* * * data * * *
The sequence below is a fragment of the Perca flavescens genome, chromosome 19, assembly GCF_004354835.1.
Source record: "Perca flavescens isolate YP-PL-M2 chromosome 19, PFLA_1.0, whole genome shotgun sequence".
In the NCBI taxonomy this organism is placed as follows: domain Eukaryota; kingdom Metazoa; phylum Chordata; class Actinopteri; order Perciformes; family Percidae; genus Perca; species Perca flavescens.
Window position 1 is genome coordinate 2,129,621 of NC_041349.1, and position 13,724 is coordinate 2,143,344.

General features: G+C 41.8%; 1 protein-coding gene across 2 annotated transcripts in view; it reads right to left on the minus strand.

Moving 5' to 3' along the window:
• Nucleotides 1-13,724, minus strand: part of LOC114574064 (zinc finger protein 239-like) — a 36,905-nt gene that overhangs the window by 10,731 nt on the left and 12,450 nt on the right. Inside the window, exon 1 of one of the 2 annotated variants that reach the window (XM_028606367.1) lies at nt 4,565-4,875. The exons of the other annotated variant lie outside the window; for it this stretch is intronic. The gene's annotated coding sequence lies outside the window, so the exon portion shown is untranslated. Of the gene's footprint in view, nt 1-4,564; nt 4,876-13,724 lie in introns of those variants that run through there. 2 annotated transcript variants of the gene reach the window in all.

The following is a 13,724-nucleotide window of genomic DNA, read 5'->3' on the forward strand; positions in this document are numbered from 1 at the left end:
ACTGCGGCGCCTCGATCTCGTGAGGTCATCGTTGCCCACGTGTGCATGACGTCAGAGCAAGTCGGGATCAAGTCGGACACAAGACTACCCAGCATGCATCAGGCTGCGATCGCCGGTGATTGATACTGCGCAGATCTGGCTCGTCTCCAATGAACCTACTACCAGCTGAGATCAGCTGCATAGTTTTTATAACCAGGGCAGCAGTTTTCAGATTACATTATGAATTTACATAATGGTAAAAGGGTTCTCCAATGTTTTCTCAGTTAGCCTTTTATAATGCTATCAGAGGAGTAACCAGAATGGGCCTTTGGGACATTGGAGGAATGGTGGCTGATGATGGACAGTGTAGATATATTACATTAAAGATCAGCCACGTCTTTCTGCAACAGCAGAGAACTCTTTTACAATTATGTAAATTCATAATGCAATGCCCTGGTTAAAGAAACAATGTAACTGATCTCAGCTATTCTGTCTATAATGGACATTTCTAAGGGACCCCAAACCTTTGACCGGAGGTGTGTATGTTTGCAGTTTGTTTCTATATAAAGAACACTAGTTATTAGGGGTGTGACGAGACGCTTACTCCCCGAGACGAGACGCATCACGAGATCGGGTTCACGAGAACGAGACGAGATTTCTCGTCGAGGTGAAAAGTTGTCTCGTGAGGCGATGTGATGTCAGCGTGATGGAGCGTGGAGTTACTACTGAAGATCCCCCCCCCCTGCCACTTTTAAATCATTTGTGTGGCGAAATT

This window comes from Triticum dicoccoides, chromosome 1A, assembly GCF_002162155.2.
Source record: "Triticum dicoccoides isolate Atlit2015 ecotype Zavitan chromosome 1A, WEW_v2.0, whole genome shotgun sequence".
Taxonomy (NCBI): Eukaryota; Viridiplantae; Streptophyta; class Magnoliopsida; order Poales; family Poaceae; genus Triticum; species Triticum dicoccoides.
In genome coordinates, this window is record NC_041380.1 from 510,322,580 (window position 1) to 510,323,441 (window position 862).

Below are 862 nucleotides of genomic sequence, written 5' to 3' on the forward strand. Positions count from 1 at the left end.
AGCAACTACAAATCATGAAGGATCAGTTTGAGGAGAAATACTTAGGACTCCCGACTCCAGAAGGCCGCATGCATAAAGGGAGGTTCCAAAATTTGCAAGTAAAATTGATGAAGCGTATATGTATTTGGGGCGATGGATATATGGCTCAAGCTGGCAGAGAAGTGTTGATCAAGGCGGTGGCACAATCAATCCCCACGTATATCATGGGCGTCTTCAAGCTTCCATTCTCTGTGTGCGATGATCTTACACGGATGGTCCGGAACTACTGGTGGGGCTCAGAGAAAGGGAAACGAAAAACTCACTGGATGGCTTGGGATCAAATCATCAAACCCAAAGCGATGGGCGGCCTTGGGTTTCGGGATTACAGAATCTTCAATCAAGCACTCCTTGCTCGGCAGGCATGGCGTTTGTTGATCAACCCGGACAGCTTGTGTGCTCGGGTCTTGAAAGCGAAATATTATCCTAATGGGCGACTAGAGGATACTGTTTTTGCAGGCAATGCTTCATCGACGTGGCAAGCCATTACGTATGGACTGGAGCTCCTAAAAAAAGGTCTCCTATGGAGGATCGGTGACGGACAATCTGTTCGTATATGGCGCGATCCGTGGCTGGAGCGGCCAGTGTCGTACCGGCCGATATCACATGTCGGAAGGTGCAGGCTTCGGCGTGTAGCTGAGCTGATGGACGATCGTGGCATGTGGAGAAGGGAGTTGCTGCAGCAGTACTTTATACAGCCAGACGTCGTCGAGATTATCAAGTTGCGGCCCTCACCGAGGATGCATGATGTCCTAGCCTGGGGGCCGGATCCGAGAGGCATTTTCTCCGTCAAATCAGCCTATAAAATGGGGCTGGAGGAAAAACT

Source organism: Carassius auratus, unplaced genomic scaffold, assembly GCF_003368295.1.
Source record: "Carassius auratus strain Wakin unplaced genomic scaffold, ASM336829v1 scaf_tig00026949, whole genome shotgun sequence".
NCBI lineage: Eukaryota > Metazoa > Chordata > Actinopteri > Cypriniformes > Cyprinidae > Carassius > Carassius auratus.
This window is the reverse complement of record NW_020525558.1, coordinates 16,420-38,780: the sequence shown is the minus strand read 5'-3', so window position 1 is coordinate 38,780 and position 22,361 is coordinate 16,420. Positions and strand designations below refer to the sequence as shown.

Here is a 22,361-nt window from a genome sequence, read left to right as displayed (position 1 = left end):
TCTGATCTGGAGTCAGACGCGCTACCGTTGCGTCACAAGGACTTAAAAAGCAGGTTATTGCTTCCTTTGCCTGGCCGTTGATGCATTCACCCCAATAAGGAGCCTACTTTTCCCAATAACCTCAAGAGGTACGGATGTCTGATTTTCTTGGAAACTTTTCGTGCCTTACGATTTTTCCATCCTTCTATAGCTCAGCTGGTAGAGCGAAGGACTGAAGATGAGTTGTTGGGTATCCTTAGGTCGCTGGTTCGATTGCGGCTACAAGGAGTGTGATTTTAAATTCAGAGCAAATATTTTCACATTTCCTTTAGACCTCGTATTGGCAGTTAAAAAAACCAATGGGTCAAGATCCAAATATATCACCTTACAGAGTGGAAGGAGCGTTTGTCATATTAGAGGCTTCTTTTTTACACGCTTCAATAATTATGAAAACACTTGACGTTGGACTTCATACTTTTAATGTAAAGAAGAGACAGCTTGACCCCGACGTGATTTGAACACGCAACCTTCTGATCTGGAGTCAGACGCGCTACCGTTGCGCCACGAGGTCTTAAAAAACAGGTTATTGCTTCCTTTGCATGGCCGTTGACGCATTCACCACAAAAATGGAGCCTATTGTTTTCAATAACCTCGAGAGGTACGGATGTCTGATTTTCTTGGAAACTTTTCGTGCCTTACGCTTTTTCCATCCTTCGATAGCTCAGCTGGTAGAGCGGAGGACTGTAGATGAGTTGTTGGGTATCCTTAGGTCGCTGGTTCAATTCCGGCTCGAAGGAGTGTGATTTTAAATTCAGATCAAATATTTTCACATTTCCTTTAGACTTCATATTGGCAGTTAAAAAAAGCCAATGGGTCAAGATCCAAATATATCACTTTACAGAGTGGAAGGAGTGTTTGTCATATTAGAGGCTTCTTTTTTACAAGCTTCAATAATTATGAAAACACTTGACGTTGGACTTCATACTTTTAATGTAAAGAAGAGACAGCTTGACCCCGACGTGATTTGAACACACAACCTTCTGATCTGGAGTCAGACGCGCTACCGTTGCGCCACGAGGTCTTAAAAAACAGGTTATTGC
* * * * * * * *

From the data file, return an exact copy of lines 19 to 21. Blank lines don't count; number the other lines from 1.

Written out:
This window is the reverse complement of record NW_020525558.1, coordinates 16,420-38,780: the sequence shown is the minus strand read 5'-3', so window position 1 is coordinate 38,780 and position 22,361 is coordinate 16,420. Positions and strand designations below refer to the sequence as shown.

Here is a 22,361-nt window from a genome sequence, read left to right as displayed (position 1 = left end):
TCTGATCTGGAGTCAGACGCGCTACCGTTGCGTCACAAGGACTTAAAAAGCAGGTTATTGCTTCCTTTGCCTGGCCGTTGATGCATTCACCCCAATAAGGAGCCTACTTTTCCCAATAACCTCAAGAGGTACGGATGTCTGATTTTCTTGGAAACTTTTCGTGCCTTACGATTTTTCCATCCTTCTATAGCTCAGCTGGTAGAGCGAAGGACTGAAGATGAGTTGTTGGGTATCCTTAGGTCGCTGGTTCGATTGCGGCTACAAGGAGTGTGATTTTAAATTCAGAGCAAATATTTTCACATTTCCTTTAGACCTCGTATTGGCAGTTAAAAAAACCAATGGGTCAAGATCCAAATATATCACCTTACAGAGTGGAAGGAGCGTTTGTCATATTAGAGGCTTCTTTTTTACACGCTTCAATAATTATGAAAACACTTGACGTTGGACTTCATACTTTTAATGTAAAGAAGAGACAGCTTGACCCCGACGTGATTTGAACACGCAACCTTCTGATCTGGAGTCAGACGCGCTACCGTTGCGCCACGAGGTCTTAAAAAACAGGTTATTGCTTCCTTTGCATGGCCGTTGACGCATTCACCACAAAAATGGAGCCTATTGTTTTCAATAACCTCGAGAGGTACGGATGTCTGATTTTCTTGGAAACTTTTCGTGCCTTACGCTTTTTCCATCCTTCGATAGCTCAGCTGGTAGAGCGGAGGACTGTAGATGAGTTGTTGGGTATCCTTAGGTCGCTGGTTCAATTCCGGCTCGAAGGAGTGTGATTTTAAATTCAGATCAAATATTTTCACATTTCCTTTAGACTTCATATTGGCAGTTAAAAAAAGCCAATGGGTCAAGATCCAAATATATCACTTTACAGAGTGGAAGGAGTGTTTGTCATATTAGAGGCTTCTTTTTTACAAGCTTCAATAATTATGAAAACACTTGACGTTGGACTTCATACTTTTAATGTAAAGAAGAGACAGCTTGACCCCGACGTGATTTGAACACACAACCTTCTGATCTGGAGTCAGACGCGCTACCGTTGCGCCACGAGGTCTTAAAAAACAGGTTATTGC